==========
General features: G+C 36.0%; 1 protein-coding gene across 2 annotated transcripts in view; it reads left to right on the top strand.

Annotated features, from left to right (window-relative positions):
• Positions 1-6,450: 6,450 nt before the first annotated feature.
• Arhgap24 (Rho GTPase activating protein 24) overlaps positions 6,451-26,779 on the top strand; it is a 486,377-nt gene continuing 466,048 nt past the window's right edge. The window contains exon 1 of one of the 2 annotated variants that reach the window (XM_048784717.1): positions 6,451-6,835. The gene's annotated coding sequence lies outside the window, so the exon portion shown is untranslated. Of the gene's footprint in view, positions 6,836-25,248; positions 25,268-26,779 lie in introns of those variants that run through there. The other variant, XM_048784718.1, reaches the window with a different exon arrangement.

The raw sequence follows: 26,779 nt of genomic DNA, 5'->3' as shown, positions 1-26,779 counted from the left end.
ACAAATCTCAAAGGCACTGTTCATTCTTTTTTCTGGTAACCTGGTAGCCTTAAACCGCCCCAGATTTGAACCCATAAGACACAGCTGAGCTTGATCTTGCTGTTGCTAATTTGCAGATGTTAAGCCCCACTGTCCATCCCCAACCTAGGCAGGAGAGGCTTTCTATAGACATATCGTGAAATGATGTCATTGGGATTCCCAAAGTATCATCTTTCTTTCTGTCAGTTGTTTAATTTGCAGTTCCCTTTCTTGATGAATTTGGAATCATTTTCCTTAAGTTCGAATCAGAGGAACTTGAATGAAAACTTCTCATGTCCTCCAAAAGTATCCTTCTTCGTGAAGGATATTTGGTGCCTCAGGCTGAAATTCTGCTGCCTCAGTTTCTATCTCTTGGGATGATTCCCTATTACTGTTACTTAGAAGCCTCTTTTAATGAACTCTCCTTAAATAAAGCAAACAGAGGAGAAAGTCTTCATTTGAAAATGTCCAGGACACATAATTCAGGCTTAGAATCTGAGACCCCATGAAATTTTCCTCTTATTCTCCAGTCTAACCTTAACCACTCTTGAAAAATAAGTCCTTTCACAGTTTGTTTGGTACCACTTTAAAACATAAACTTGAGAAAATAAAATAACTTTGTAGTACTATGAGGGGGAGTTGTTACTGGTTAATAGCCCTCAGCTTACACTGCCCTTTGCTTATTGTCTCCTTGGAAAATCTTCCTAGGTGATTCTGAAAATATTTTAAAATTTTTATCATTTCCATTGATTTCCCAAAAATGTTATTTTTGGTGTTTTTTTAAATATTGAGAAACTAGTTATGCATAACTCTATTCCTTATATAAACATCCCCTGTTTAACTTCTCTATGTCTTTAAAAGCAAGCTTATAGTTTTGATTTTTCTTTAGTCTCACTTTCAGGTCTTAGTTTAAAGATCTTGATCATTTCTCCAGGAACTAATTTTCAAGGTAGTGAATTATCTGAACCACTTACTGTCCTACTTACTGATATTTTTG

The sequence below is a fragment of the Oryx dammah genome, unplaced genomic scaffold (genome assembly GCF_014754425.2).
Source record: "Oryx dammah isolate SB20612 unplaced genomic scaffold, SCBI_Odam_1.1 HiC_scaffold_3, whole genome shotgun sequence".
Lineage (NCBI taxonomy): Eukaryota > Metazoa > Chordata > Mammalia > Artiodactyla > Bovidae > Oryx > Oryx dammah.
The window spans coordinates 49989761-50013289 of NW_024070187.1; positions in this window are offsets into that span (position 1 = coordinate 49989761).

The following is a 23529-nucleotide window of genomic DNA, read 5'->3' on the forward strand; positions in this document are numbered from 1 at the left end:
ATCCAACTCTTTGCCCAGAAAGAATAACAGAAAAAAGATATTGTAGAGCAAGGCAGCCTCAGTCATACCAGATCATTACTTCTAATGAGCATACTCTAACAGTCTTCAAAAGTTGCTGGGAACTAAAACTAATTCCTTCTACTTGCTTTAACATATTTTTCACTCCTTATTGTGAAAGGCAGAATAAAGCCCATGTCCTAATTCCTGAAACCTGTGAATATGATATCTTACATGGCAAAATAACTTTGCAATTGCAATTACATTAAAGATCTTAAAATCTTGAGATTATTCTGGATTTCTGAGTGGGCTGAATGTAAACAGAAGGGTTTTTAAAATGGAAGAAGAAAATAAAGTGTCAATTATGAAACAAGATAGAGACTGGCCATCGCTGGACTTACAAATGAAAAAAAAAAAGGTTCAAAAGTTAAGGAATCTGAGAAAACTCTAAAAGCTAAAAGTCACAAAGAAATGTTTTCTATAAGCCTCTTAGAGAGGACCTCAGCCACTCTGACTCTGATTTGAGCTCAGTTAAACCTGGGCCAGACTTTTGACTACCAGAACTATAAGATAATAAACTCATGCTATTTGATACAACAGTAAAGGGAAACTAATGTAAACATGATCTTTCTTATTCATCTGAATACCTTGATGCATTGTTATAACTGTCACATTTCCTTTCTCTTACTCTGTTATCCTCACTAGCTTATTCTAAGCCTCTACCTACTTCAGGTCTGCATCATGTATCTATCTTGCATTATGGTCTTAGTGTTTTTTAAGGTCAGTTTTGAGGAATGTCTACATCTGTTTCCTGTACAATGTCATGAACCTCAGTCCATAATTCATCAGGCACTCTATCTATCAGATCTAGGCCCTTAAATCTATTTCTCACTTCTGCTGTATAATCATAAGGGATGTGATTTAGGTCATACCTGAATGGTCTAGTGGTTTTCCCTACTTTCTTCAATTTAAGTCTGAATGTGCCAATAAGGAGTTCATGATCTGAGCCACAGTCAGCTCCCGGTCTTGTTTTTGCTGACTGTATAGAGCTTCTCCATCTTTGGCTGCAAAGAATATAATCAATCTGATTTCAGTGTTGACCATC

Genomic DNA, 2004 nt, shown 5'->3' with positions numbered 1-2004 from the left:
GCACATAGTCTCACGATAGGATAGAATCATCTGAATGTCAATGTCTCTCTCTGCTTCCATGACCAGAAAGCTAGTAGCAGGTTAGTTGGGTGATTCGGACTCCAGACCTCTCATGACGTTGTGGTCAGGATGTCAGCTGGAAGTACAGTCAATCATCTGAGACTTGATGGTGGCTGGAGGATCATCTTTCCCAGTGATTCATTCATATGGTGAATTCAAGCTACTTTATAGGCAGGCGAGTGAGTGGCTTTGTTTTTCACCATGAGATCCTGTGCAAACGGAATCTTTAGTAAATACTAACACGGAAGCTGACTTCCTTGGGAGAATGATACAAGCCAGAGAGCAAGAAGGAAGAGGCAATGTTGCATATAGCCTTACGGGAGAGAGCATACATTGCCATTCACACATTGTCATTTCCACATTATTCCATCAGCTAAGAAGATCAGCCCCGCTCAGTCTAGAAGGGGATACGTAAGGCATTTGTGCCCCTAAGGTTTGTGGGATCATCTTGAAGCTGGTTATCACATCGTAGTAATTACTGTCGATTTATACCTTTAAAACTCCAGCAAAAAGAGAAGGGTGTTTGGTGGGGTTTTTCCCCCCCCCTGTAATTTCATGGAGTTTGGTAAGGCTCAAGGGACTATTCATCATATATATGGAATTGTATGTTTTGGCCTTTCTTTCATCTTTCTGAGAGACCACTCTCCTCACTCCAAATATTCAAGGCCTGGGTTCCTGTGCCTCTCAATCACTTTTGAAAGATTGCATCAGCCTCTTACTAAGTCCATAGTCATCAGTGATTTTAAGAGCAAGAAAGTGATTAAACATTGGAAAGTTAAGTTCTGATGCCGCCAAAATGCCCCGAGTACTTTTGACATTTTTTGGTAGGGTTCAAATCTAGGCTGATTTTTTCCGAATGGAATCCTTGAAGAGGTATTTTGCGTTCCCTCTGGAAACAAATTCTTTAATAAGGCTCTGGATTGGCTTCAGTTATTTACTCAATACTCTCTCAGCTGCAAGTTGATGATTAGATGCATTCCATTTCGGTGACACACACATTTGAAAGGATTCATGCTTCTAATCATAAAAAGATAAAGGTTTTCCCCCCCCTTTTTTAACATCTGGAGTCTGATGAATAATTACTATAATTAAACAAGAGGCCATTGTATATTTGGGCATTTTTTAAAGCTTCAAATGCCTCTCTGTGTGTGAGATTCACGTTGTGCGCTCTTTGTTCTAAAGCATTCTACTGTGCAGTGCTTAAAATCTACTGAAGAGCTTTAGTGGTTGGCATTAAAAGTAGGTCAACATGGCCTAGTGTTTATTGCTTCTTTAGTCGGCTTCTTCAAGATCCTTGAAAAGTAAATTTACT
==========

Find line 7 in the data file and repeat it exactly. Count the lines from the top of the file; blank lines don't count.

The sequence below is a fragment of the Oryx dammah genome, unplaced genomic scaffold (genome assembly GCF_014754425.2).